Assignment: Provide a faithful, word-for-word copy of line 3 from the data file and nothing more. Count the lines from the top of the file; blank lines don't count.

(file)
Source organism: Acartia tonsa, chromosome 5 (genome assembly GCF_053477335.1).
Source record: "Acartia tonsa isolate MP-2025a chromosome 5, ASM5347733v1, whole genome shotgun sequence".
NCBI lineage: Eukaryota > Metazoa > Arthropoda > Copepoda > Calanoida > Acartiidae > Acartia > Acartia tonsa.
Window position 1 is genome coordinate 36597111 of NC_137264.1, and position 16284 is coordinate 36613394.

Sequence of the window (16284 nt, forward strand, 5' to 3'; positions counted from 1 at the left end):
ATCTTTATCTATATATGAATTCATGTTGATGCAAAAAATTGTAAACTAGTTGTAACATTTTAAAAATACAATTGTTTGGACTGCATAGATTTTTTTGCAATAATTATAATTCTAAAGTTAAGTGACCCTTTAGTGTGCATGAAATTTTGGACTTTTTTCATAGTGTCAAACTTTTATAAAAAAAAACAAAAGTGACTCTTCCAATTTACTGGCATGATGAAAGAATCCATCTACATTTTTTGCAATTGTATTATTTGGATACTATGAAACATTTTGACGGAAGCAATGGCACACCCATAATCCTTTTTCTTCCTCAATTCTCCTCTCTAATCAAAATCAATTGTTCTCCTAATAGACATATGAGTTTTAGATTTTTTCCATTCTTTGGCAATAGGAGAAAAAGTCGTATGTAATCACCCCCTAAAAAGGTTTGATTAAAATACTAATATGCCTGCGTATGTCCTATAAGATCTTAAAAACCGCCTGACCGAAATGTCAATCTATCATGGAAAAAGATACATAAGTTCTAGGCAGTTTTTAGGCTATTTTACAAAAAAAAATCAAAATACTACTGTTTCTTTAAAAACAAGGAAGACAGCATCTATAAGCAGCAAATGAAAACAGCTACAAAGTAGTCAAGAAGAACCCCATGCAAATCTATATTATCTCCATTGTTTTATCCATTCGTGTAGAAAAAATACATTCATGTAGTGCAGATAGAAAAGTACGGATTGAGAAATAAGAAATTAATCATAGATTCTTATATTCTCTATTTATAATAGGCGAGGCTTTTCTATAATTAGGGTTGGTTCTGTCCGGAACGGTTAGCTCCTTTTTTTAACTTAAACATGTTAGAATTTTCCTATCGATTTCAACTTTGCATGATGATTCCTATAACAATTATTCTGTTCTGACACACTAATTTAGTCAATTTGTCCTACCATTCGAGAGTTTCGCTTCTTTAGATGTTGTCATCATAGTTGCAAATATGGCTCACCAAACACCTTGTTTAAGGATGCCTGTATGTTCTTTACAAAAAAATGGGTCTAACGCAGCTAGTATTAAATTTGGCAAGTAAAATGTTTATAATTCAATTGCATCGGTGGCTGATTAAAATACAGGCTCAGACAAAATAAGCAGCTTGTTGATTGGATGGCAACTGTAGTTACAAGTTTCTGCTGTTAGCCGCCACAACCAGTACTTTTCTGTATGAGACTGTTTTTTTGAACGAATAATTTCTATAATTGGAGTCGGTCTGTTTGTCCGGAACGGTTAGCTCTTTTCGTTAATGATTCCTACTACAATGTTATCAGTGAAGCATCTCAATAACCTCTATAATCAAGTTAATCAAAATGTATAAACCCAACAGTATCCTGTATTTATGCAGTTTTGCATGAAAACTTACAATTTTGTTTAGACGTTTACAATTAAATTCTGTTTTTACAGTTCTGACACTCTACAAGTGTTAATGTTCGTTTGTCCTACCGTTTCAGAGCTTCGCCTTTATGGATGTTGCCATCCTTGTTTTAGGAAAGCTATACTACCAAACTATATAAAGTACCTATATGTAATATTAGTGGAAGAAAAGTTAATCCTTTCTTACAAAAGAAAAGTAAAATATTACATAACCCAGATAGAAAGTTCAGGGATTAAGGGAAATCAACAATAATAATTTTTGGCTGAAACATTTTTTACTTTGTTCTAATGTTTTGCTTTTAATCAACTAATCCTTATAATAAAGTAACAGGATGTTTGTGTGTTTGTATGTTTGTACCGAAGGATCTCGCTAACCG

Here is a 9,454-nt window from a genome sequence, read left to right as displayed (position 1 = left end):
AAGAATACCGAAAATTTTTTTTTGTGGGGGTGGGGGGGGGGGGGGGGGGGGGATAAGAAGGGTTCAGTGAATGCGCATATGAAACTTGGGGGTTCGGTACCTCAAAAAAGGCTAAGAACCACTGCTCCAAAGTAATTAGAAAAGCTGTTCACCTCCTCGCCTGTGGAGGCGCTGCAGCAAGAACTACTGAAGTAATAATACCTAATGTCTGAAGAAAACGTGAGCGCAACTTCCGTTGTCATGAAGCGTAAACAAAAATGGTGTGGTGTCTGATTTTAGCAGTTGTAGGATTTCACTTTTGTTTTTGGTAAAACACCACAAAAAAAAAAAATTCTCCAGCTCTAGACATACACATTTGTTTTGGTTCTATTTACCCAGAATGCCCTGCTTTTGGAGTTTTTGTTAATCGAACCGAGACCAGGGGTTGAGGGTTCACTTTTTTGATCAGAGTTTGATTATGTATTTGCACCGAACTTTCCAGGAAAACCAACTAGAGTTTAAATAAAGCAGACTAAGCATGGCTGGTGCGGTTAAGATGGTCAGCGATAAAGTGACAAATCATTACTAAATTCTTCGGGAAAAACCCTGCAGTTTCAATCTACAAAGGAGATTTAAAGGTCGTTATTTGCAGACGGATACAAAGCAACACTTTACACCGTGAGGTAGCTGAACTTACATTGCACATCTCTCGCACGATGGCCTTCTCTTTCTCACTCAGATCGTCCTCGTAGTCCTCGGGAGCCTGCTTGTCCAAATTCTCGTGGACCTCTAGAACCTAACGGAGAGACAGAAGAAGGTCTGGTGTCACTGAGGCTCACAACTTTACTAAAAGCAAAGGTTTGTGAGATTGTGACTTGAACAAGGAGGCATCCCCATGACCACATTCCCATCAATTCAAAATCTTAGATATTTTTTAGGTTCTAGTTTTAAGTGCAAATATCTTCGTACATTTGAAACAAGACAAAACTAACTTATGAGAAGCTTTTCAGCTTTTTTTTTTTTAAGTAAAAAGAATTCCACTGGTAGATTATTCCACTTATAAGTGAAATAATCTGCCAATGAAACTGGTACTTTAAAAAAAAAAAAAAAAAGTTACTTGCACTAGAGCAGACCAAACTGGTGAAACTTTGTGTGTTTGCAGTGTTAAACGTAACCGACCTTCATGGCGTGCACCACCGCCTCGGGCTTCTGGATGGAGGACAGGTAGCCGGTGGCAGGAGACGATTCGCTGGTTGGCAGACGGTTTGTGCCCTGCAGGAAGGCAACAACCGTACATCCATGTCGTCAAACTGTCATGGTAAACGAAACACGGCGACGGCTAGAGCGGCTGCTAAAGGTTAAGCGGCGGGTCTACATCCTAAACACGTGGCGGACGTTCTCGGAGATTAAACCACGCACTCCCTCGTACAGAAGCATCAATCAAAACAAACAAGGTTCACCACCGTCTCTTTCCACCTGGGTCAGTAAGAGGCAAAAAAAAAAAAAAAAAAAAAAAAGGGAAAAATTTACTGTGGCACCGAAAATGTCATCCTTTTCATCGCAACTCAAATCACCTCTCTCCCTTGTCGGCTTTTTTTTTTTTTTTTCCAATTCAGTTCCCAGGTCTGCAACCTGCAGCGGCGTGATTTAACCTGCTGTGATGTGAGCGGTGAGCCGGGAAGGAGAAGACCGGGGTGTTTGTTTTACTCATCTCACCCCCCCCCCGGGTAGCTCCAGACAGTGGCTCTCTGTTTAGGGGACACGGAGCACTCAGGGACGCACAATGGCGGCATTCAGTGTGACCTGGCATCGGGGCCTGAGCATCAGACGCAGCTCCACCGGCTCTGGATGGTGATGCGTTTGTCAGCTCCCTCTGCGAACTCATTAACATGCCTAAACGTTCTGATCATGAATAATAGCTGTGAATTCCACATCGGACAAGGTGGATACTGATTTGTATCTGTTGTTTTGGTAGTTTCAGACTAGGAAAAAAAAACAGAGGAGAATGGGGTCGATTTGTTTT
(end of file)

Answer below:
NCBI lineage: Eukaryota > Metazoa > Arthropoda > Copepoda > Calanoida > Acartiidae > Acartia > Acartia tonsa.